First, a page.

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Journal of Clinical Oncology ; 39(15 SUPPL), 2021.
Article in English | EMBASE | ID: covidwho-1339321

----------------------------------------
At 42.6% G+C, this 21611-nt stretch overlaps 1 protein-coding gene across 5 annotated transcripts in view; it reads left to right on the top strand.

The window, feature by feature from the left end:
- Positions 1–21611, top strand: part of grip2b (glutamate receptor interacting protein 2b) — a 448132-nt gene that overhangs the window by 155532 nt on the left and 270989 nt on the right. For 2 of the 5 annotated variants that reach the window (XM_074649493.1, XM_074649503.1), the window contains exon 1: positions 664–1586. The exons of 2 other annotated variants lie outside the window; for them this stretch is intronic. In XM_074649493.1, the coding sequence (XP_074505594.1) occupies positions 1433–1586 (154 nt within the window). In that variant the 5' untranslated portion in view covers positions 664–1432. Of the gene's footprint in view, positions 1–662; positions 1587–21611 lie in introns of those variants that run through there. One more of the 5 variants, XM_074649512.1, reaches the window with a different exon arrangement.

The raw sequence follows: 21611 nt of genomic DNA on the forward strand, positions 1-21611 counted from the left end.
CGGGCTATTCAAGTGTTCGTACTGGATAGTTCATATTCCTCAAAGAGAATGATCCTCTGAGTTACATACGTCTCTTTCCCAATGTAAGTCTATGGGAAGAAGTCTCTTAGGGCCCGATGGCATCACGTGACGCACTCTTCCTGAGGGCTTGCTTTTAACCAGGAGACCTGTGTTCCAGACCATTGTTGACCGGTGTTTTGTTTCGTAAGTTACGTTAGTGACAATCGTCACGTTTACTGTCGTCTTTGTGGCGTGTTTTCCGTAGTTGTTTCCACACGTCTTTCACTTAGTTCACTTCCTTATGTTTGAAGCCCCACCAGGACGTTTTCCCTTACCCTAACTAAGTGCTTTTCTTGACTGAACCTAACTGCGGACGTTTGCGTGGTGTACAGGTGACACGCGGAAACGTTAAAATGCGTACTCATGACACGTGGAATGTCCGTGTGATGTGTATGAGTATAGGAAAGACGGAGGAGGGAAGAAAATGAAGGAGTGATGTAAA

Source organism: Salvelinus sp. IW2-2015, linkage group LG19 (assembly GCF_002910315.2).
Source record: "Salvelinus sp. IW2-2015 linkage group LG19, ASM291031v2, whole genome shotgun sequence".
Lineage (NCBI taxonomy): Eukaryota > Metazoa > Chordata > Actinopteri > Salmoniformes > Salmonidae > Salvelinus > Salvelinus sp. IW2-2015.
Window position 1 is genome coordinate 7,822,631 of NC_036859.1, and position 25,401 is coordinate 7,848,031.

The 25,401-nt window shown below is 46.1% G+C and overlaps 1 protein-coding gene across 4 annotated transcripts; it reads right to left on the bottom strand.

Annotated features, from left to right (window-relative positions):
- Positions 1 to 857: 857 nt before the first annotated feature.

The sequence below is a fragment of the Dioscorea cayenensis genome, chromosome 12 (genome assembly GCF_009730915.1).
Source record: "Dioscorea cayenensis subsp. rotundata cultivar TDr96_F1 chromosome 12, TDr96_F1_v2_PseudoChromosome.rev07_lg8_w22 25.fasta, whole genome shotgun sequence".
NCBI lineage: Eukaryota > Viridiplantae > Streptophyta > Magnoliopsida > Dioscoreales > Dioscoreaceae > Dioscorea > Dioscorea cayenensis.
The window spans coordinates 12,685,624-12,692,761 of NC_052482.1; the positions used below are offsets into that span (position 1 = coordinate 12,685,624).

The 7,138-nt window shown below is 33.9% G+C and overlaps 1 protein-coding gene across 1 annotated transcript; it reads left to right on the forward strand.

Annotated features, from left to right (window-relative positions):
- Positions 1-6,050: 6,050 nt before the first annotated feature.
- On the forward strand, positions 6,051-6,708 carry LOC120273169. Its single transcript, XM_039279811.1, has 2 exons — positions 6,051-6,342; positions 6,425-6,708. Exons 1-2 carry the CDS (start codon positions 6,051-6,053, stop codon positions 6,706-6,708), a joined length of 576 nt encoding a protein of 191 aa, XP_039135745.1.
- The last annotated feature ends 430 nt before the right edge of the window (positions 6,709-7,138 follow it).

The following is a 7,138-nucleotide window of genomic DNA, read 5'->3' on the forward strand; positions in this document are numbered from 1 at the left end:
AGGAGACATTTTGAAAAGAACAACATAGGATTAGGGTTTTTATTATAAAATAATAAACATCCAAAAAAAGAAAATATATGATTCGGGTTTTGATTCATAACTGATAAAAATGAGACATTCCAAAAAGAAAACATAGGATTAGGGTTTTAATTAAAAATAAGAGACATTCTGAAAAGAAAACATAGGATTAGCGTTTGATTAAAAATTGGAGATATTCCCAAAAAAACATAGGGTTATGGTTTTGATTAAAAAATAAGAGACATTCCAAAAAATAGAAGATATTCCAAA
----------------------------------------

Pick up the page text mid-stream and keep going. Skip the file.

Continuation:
Background: The COVID-19 surge in March 2020 resulted in a hiatus placed on screening mammography programs in support of shelter-inplace mandates and diversion of medical resources to pandemic management. The COVIDrelated economic recession and ongoing social distancing policies continued to influence screening practices after the hiatus was lifted. We evaluated the effect of the hiatus on breast cancer stage distribution on the diverse patient population of a health care system in New York City, the first pandemic epicenter in the United States. Methods: Breast cancer patients diagnosed January 1, 2019 to December 31, 2020 were analyzed, with comparisons of stage distribution and mammography screen-detection for three intervals: Pre-Hiatus, During Hiatus (March 15, 2020 to June 15, 2020), and Post- Hiatus. Results were stratified by African American (AA), White American (WA), Asian (As) and Hispanic/Latina (Hisp) self-reported racial/ethnic identity. Results: A total of 894 patients were identified;of these, 549 WA, 100 AA, 104 As, and 93 Hisp comprised the final race/ethnicity-stratified study population. Overall, 588 patients were diagnosed Pre-Hiatus, 61 During-Hiatus, and 245 Post-Hiatus. Nearly two-thirds (65.5%) of the Pre- Hiatus cases were screen-detected versus 49.2% During-Hiatus and 54.7% Post-Hiatus (p = 0.002). Frequency of tumors diagnosed < 1 cm declined from 41.9% Pre-Hiatus to 31.7% Post-Hiatus (p = 0.035). WA patients were more likely to have screen-detected disease compared to AA in the Pre-Hiatus period (69.1% vs. 56.1%;p = 0.05) but non-significantly more likely to have screendetected disease compared to As and Hisp patients (66.2% vs. 56.9%;p = 0.08). In the Post- Hiatus period, the frequency of screen-detected disease was highest among WA patients (63.0%) compared to all other racial/ethnic groups (AA;48.1%, As-33.3%, and Hisp-40%;p = 0.007). Similar patterns were observed for frequency of tumors diagnosed ≤1cm Pre-Hiatus (WA-44.3% vs AA-26%, p = 0.02;and vs. As-41.3%, Hisp-48%;p = 0.09), and Post-Hiatus (WA-37.7% vs. AA- 18.2%, As-30.8%, Hisp-23.5%;p = 0.25). Conclusions: The 3-month pandemicrelated mammography screening hiatus resulted in a more advanced stage distribution for New York City breast cancer patients, and worsened preexisting race/ethnicity-associated disparities, especially for AA pts.